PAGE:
Children's book angers salmon farmers
A Norwegian children's book about the majestic travel of a wild salmon has stirred the already fierce debate on farmed salmon in Norway.
Jan 24th 2013/mj
Altogether a great story that has received praise from reviewers and readers - children as well as their parents.
But one particular group hasn't been that thrilled with the book, and that's the salmon farmers and their organizations. The problem is, that while underway, farmed salmon and in particular the feared sea lice, are amongst the things that Salomon meets.
A couple of quotes can indicate the mood:
"Salmon lice clinging to their sore backs, crying. They are many. Salomon recognizes them by the split fins, short mouths and bite marks on their backs."
And the book continues in the same style:
"The lice are crawling around the net, so he has to roll constantly so that they will not stick. Salmon looks tired. Nobody's laughing or having fun."
The Norwegian state television channel NRK has interviewed the author, who says:
- The book is not about farmed salmon. It's about the salmon's amazing journey. It is a dangerous trip for the fish. Salomon faces many dangers, both natural and man made. It's an epic story.
Vaaler thinks the book combines facts, adventure and art, and that there is no guarantee that everyone likes it.
- I'd like to have written a story where everything was just fine, but it's not just fine with salmon, he says.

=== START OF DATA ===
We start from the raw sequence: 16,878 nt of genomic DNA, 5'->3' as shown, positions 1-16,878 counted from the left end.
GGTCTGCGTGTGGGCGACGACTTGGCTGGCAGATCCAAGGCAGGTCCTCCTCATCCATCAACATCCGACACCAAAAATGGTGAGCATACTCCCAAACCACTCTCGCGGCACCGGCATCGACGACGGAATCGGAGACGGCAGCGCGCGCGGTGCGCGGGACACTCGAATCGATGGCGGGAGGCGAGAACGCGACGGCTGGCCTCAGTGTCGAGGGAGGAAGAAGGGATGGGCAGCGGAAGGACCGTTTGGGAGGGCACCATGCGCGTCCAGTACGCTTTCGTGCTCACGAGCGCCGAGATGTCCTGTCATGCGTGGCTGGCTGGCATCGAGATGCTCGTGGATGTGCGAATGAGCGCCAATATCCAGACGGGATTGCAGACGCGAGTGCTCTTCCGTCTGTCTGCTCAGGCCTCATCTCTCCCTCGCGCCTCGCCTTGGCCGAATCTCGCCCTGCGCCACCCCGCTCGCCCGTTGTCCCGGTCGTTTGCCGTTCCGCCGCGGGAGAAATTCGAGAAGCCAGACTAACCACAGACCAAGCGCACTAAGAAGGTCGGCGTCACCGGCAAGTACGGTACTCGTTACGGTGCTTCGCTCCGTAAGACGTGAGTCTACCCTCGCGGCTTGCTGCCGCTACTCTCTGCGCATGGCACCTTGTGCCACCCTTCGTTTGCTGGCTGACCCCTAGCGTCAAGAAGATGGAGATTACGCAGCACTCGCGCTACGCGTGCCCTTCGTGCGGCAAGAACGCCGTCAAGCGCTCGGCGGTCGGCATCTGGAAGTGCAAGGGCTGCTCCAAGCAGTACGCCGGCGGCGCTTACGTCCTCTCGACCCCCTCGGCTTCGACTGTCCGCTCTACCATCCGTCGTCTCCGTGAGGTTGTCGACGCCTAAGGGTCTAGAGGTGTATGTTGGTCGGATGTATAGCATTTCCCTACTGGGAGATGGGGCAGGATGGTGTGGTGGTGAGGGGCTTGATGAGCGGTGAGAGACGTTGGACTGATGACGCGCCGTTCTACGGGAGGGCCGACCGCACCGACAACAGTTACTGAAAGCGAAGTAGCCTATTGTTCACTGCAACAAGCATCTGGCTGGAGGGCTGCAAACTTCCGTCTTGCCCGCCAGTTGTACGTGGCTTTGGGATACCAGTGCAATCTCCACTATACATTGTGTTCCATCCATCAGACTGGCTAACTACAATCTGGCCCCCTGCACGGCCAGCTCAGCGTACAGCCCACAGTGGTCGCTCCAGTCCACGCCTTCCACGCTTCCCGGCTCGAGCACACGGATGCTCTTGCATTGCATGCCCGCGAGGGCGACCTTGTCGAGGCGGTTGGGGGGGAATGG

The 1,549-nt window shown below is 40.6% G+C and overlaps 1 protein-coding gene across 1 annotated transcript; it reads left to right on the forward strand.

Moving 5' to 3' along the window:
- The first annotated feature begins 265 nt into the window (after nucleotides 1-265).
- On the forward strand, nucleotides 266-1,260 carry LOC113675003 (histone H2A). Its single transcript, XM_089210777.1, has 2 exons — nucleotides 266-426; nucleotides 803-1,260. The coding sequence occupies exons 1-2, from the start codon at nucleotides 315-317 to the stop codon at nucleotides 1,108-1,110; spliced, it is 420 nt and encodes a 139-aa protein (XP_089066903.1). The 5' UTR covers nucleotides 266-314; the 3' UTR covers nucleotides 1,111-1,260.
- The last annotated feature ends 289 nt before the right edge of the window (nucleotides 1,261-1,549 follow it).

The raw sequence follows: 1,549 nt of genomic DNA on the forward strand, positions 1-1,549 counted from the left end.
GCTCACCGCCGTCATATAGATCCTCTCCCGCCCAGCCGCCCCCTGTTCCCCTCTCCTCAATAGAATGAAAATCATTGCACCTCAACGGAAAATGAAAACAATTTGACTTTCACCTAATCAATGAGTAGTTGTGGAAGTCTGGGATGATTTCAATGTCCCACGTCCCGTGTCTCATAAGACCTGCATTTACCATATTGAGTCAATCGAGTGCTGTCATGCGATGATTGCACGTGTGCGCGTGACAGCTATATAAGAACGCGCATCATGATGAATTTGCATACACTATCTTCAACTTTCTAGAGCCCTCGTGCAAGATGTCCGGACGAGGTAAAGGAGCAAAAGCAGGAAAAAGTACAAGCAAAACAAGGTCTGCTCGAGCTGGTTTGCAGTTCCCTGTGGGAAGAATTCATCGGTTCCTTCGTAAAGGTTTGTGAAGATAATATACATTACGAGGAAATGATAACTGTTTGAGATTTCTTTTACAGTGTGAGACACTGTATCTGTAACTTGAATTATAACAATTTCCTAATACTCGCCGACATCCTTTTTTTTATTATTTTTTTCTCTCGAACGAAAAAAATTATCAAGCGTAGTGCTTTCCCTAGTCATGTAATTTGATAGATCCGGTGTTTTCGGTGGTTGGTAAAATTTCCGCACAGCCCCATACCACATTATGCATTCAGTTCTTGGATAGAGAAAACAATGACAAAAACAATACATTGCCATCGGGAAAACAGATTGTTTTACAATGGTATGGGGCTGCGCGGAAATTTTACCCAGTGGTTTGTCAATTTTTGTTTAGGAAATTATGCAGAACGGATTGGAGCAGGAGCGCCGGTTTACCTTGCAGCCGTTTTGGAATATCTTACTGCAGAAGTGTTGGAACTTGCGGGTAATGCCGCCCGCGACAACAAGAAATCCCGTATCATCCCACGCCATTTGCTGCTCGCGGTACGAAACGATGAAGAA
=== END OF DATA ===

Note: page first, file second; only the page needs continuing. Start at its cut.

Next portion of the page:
The author has had Audun Rikardsen, professor in arctic- and marine biology as a scientific adviser, so the facts should be fairly well confirmed, and the book is actually a combination of the fictional narrative with excellent illustrations by illustrator Oscar Jansen and factual sections, explaining different aspects of the salmon's life seen from a more scientific side, but of course aimed at the readers - the children.
Still, the salmon farmers suggest that the view on farmed salmon and their conditions is much too general and without nuances. One farmer says that the farmed fish "...have plenty of food and are farmed in controlled conditions." and that she doesn't think that "...the life of wild salmon is particularly free of concern".
One reason that the salmon farmers might have to react as they do over a seemingly harmless children's book, is of course fear of the bad impression of their trade it might leave with the children. Salmon farming is big business in Norway, exporting for about 53 billion NOK or close to 10 billion USD every year.
That amount of course makes any bad influence bad for business in a big way, and the salmon farmers are already fighting uphill in a headwind, trying to convince the public that farming isn't as bad for wild fish as most scientists and anglers seem to think.
PS: You can find Salomon of Facebook (in Norwegian)
PPS: One of the other dangers to salmon when traveling is the angler's hook as can be seen on the illustration below, where a large salmon has obviously been hooked and broken free. As far as I know the mention of this fact has not stirred much commotion the the angling community, but then again: we acknowledge the fact that this happens...
PPPS: You can see sample pages from the book here and buy it online here (all in Norwegian)
OK, no more PS's... promise!